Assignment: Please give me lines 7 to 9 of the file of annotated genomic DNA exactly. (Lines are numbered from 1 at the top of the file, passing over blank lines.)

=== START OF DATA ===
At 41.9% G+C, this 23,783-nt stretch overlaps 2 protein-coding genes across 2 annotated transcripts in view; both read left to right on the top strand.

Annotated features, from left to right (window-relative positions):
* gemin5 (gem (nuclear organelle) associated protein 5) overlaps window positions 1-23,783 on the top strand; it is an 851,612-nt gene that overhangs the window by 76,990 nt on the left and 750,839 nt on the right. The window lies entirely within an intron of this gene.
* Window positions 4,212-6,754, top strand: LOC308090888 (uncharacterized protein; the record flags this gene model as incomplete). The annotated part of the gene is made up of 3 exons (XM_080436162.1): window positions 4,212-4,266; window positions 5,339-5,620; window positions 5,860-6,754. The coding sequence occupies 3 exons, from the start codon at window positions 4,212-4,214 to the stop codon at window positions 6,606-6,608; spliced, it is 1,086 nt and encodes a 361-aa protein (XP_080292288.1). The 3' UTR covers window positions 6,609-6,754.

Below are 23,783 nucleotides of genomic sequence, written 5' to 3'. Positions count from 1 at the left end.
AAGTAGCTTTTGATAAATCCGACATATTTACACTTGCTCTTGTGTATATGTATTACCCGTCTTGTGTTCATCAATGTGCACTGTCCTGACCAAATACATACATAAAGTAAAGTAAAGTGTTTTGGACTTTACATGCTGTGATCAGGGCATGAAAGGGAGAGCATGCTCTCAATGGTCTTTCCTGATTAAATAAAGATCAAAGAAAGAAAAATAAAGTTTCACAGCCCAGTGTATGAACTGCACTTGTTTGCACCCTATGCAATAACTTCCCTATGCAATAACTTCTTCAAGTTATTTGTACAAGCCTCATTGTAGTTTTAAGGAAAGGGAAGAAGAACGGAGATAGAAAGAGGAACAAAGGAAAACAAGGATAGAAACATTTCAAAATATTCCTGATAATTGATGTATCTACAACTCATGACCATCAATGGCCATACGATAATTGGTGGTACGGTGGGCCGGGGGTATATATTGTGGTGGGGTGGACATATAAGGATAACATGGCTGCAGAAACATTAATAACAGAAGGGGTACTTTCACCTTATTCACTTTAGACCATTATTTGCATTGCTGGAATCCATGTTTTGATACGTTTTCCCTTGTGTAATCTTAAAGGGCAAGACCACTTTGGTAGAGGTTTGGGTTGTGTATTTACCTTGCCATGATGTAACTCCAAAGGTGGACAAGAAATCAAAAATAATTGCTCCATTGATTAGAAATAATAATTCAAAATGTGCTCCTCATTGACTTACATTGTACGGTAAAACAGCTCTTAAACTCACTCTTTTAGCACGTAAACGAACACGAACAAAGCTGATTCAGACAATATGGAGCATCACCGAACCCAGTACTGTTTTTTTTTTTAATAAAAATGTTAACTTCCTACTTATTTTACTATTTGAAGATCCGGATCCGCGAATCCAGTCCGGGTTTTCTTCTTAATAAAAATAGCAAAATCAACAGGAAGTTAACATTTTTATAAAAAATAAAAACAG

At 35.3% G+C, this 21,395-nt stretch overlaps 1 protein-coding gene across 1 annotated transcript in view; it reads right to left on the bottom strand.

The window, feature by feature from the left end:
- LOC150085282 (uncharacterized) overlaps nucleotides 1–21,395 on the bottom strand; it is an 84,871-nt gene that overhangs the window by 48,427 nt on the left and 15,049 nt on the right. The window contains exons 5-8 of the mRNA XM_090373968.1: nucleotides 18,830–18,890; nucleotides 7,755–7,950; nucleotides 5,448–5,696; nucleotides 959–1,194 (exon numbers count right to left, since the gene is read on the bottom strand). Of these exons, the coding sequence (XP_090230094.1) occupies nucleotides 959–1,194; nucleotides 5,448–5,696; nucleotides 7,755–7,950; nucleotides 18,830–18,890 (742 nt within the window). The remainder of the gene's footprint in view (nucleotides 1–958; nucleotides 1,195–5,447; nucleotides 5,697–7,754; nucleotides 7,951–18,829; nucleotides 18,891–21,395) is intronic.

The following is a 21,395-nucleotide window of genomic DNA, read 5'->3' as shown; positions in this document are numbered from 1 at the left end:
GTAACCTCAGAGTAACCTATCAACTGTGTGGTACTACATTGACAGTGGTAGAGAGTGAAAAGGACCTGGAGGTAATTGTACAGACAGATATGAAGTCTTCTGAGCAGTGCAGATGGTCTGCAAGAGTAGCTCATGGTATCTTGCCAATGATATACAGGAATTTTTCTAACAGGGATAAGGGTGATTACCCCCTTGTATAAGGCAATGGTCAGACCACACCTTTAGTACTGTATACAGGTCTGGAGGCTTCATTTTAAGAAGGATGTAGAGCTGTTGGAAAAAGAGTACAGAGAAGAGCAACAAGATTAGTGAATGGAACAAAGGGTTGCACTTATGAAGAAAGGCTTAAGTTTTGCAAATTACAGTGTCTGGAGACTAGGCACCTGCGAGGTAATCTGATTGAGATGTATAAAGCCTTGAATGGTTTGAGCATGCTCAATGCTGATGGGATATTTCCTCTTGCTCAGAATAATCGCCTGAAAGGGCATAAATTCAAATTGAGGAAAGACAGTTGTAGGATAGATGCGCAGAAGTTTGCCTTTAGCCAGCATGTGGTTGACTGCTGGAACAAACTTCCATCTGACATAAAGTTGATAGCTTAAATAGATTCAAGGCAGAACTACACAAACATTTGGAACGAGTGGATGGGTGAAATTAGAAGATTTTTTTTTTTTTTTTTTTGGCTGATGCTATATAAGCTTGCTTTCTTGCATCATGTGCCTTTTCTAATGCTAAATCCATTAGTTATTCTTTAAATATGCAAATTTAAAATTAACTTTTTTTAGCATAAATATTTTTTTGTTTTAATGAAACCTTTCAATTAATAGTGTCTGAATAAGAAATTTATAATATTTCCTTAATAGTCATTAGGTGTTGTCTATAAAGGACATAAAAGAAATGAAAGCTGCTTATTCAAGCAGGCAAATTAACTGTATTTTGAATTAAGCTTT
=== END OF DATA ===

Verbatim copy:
At 35.3% G+C, this 21,395-nt stretch overlaps 1 protein-coding gene across 1 annotated transcript in view; it reads right to left on the bottom strand.

The window, feature by feature from the left end:
- LOC150085282 (uncharacterized) overlaps nucleotides 1–21,395 on the bottom strand; it is an 84,871-nt gene that overhangs the window by 48,427 nt on the left and 15,049 nt on the right. The window contains exons 5-8 of the mRNA XM_090373968.1: nucleotides 18,830–18,890; nucleotides 7,755–7,950; nucleotides 5,448–5,696; nucleotides 959–1,194 (exon numbers count right to left, since the gene is read on the bottom strand). Of these exons, the coding sequence (XP_090230094.1) occupies nucleotides 959–1,194; nucleotides 5,448–5,696; nucleotides 7,755–7,950; nucleotides 18,830–18,890 (742 nt within the window). The remainder of the gene's footprint in view (nucleotides 1–958; nucleotides 1,195–5,447; nucleotides 5,697–7,754; nucleotides 7,951–18,829; nucleotides 18,891–21,395) is intronic.